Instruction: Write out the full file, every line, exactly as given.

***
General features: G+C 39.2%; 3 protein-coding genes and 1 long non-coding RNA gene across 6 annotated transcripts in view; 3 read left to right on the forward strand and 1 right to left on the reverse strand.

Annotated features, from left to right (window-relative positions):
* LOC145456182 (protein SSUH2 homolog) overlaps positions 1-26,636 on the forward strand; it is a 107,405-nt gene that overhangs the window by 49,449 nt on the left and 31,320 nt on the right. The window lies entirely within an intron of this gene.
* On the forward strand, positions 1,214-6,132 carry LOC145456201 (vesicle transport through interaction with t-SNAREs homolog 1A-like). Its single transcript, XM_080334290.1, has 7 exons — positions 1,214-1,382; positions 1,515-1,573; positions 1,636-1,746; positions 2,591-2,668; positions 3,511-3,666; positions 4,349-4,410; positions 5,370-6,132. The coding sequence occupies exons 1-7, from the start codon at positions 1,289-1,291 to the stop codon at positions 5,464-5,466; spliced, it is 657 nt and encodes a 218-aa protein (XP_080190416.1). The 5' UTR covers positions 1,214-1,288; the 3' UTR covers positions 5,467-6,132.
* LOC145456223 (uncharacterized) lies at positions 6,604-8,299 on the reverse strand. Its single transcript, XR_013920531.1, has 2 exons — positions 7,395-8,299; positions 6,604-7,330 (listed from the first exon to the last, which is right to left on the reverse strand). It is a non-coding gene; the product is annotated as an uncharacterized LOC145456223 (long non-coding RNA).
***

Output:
General features: G+C 39.2%; 3 protein-coding genes and 1 long non-coding RNA gene across 6 annotated transcripts in view; 3 read left to right on the forward strand and 1 right to left on the reverse strand.

Annotated features, from left to right (window-relative positions):
* LOC145456182 (protein SSUH2 homolog) overlaps positions 1-26,636 on the forward strand; it is a 107,405-nt gene that overhangs the window by 49,449 nt on the left and 31,320 nt on the right. The window lies entirely within an intron of this gene.
* On the forward strand, positions 1,214-6,132 carry LOC145456201 (vesicle transport through interaction with t-SNAREs homolog 1A-like). Its single transcript, XM_080334290.1, has 7 exons — positions 1,214-1,382; positions 1,515-1,573; positions 1,636-1,746; positions 2,591-2,668; positions 3,511-3,666; positions 4,349-4,410; positions 5,370-6,132. The coding sequence occupies exons 1-7, from the start codon at positions 1,289-1,291 to the stop codon at positions 5,464-5,466; spliced, it is 657 nt and encodes a 218-aa protein (XP_080190416.1). The 5' UTR covers positions 1,214-1,288; the 3' UTR covers positions 5,467-6,132.
* LOC145456223 (uncharacterized) lies at positions 6,604-8,299 on the reverse strand. Its single transcript, XR_013920531.1, has 2 exons — positions 7,395-8,299; positions 6,604-7,330 (listed from the first exon to the last, which is right to left on the reverse strand). It is a non-coding gene; the product is annotated as an uncharacterized LOC145456223 (long non-coding RNA).